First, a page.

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How My Parents Retirement Plan Has Helped Me In My Career

Managing Editor Timothy Ho shares his personal story of how his parents’ retirement plan has helped him in his career

This article was written in collaboration with NTUC Income. All views expressed in this article are the independent opinion of

In 2015, I took a personal risk when I decided to quit my job and work on my start-up – DollarsAndSense. Back then, we were a start-up which had raked in a grand total of $0 in revenue ever. With a small capital injection, just enough to cover about 50% of what I was earning for a year, I stepped into the unknown.

Even in the most optimistic scenarios, this was a risky bet. Not only was I putting my career on the line by quitting my day job, but I was dragging my family into the deep end of a very deep pool.

Like it or not, we live in a real world where financial commitments can weigh a person down. With monthly bills to pay for, children to support, elderly parents to care for, it’s hard to pursue the careers that we want, whether it’s a dream job in a company that we love, working for a cause we strongly believe in or venturing out on our own as an entrepreneur.

This is why, when NTUC Income shared their findings that most parents in Singapore were not confident of their own retirement, and that the majority of youths also believed that they will need to make sacrifices, including career-related sacrifices, in order to finance their parents’ retirement, I could immediately relate to it.

If you prefer watching, this video, which has gone viral in Singapore with an accumulated view of almost 10 million and has been shared by over 170,000 people across different platforms (to date), sums up perfectly the kind of dilemma many Singapore parents face when they have to balance between what their children want, against what their children really need.

Watch it with a loved one and standby some tissue, it’s all the more meaningful!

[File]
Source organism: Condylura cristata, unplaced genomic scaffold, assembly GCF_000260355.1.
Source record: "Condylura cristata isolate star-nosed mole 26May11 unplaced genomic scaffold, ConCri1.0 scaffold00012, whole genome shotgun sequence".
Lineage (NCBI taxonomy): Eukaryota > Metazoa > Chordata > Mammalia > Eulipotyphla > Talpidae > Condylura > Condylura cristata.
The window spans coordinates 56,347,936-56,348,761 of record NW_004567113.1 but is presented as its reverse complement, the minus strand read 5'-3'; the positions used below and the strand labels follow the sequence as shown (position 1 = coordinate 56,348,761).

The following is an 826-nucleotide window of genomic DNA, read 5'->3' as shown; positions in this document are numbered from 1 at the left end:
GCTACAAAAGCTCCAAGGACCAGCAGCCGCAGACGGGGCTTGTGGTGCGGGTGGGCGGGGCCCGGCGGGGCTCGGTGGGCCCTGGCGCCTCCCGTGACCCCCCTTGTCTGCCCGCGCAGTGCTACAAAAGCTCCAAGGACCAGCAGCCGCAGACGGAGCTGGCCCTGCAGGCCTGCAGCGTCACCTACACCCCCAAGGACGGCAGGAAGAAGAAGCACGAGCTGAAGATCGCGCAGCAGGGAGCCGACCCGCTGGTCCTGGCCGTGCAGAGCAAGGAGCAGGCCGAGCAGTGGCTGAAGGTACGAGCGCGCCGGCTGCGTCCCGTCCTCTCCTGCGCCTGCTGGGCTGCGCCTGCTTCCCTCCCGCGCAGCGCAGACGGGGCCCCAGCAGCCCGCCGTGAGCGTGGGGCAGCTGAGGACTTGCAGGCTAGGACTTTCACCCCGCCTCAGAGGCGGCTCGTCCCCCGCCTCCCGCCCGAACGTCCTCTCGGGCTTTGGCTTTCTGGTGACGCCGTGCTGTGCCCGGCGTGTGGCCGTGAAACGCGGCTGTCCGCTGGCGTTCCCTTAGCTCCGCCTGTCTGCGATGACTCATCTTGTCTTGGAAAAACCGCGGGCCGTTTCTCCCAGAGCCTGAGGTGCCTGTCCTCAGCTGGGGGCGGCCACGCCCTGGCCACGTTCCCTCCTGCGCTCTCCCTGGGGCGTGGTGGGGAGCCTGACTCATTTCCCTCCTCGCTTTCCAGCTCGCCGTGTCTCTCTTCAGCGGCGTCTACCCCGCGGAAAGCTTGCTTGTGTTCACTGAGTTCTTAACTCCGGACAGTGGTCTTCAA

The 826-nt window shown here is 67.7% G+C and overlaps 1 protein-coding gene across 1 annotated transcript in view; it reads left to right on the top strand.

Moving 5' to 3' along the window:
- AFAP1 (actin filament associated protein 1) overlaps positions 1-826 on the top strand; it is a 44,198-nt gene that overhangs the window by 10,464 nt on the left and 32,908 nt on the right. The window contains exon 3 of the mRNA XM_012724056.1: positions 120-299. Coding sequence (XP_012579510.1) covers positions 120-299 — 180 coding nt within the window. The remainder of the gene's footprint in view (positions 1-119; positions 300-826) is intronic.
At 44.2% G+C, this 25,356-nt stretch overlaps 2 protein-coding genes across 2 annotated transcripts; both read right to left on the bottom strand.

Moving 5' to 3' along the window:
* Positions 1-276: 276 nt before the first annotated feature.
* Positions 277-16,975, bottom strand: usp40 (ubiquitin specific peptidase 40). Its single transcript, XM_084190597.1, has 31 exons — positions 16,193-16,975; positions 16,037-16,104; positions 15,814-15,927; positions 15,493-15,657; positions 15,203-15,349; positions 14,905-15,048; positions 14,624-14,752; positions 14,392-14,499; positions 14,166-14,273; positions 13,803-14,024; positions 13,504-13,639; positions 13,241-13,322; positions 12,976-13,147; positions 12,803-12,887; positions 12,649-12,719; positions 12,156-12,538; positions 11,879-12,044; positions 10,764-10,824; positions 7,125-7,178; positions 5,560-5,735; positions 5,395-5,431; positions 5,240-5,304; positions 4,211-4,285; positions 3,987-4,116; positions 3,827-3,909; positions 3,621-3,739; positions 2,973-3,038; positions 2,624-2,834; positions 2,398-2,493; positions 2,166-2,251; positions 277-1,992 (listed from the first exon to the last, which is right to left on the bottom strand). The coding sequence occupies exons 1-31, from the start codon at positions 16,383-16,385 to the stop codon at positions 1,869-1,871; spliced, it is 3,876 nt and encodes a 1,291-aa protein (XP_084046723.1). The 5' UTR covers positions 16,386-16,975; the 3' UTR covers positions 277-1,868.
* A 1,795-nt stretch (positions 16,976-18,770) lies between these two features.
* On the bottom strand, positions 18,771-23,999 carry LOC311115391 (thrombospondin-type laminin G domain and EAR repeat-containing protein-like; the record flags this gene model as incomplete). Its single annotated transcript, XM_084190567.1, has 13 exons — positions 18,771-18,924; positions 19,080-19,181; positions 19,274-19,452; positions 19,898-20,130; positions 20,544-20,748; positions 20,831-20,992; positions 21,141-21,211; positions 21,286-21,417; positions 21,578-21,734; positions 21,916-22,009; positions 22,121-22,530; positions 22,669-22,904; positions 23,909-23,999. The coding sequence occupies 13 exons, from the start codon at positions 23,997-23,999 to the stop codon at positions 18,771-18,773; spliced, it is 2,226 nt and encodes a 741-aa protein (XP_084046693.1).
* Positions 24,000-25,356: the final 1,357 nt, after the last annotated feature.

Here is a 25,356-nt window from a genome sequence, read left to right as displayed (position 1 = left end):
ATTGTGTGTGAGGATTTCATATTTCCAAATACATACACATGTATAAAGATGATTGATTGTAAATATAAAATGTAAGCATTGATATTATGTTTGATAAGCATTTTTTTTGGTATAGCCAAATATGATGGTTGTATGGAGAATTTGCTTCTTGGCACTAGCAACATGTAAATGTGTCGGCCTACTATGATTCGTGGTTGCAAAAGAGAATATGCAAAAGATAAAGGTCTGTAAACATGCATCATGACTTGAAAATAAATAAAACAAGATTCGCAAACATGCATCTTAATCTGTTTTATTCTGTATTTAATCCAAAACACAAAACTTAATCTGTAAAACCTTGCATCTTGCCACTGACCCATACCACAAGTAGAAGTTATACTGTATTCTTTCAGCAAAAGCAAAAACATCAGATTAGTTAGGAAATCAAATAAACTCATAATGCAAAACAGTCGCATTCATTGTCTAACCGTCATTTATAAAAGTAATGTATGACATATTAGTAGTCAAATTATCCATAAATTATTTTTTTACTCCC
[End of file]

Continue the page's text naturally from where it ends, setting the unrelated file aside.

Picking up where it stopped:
Growing Up Years

It will be impossible for anyone to think about their aspirations without considering the needs of our parents. We may have the loftiest goals and want to pursue our passions, but if our family requires the couple of thousands each month to get by, we may not have a real choice. This is why I will share a little about my parents and their retirement journey.

Like many Singaporeans who started working in the 70s, both my parents had jobs in stable organisations from the day they started working until they retired close to four decades later. For the most part of their careers, they were rank-and-file employees.

Growing up, one thing that I always knew was just how frugal my parents were. While luxuries were not part-and-parcel of our lives growing up, I never felt like we lacked anything. My parents also made a concrete effort to save as much as they could, often telling me that every dollar saved was a dollar earned.

As the youngest in the family, financial matters were not something I was bothered about. This isn’t to say that we were well-off but rather, my parents never really confided any family financial matters in me. I think this is similar across many other families in Singapore.

Funding Their Retirement

The NTUC Income study revealed that only about 15% of Singapore youths believed their parents had planned for their retirement. This is further substantiated by the fact that 67% of parents expected to outlive their savings during retirement.

As we never indulged in luxuries growing up, I was part of the 85% who believed that my parents would have problems funding their retirement. Perhaps they would need to live with either my brother or me, and also, be reliant on the allowances that we would have to give them each month.

While this wasn’t something I spent much time thinking about when I was younger, it just made sense – we weren’t rich, they didn’t earn a lot. Furthermore, they had three children, including my special-needs sister who they continue to care for till today, as well as their own parents (my grandparents) to support. On top of that, my mom also retired early.

So, imagine my surprise when my dad decided to retire months after I had just started working. I realised that both my parents had sufficient savings (in their CPF) along with a fully-paid investment property which they could also use to fund their retirement.

How My Parents Retirement Plan Helped Me

As a parent myself, we often think that our role as breadwinners is to provide our kids with the best we can afford. That’s a practical desire which all parents naturally would want to do.

But what exactly is the best?